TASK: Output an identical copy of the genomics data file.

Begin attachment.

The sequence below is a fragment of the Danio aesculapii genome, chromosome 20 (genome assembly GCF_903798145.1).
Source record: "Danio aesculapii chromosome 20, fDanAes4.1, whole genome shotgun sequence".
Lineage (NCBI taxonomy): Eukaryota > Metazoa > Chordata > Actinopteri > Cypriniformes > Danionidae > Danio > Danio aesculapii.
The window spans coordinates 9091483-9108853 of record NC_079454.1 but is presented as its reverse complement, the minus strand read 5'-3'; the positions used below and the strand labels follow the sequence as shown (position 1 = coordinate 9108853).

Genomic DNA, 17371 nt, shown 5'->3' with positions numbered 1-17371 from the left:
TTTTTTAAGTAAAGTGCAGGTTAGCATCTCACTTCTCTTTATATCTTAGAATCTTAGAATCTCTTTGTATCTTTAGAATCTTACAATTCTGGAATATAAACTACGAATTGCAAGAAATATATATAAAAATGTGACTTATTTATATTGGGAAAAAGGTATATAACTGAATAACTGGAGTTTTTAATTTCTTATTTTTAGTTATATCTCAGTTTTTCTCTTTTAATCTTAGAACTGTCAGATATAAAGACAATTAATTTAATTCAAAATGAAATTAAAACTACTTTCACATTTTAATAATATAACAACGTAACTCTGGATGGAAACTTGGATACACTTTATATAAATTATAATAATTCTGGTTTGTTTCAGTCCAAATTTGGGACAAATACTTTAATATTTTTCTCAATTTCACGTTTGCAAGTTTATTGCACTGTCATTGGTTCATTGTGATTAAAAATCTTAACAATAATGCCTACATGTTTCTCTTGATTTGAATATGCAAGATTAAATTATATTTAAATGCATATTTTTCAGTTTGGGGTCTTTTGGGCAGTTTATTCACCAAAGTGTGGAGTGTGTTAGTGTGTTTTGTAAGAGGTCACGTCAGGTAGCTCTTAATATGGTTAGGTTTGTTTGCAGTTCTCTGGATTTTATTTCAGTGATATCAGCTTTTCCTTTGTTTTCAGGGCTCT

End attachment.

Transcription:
The sequence below is a fragment of the Danio aesculapii genome, chromosome 20 (genome assembly GCF_903798145.1).
Source record: "Danio aesculapii chromosome 20, fDanAes4.1, whole genome shotgun sequence".
Lineage (NCBI taxonomy): Eukaryota > Metazoa > Chordata > Actinopteri > Cypriniformes > Danionidae > Danio > Danio aesculapii.
The window spans coordinates 9091483-9108853 of record NC_079454.1 but is presented as its reverse complement, the minus strand read 5'-3'; the positions used below and the strand labels follow the sequence as shown (position 1 = coordinate 9108853).

Genomic DNA, 17371 nt, shown 5'->3' with positions numbered 1-17371 from the left:
TTTTTTAAGTAAAGTGCAGGTTAGCATCTCACTTCTCTTTATATCTTAGAATCTTAGAATCTCTTTGTATCTTTAGAATCTTACAATTCTGGAATATAAACTACGAATTGCAAGAAATATATATAAAAATGTGACTTATTTATATTGGGAAAAAGGTATATAACTGAATAACTGGAGTTTTTAATTTCTTATTTTTAGTTATATCTCAGTTTTTCTCTTTTAATCTTAGAACTGTCAGATATAAAGACAATTAATTTAATTCAAAATGAAATTAAAACTACTTTCACATTTTAATAATATAACAACGTAACTCTGGATGGAAACTTGGATACACTTTATATAAATTATAATAATTCTGGTTTGTTTCAGTCCAAATTTGGGACAAATACTTTAATATTTTTCTCAATTTCACGTTTGCAAGTTTATTGCACTGTCATTGGTTCATTGTGATTAAAAATCTTAACAATAATGCCTACATGTTTCTCTTGATTTGAATATGCAAGATTAAATTATATTTAAATGCATATTTTTCAGTTTGGGGTCTTTTGGGCAGTTTATTCACCAAAGTGTGGAGTGTGTTAGTGTGTTTTGTAAGAGGTCACGTCAGGTAGCTCTTAATATGGTTAGGTTTGTTTGCAGTTCTCTGGATTTTATTTCAGTGATATCAGCTTTTCCTTTGTTTTCAGGGCTCT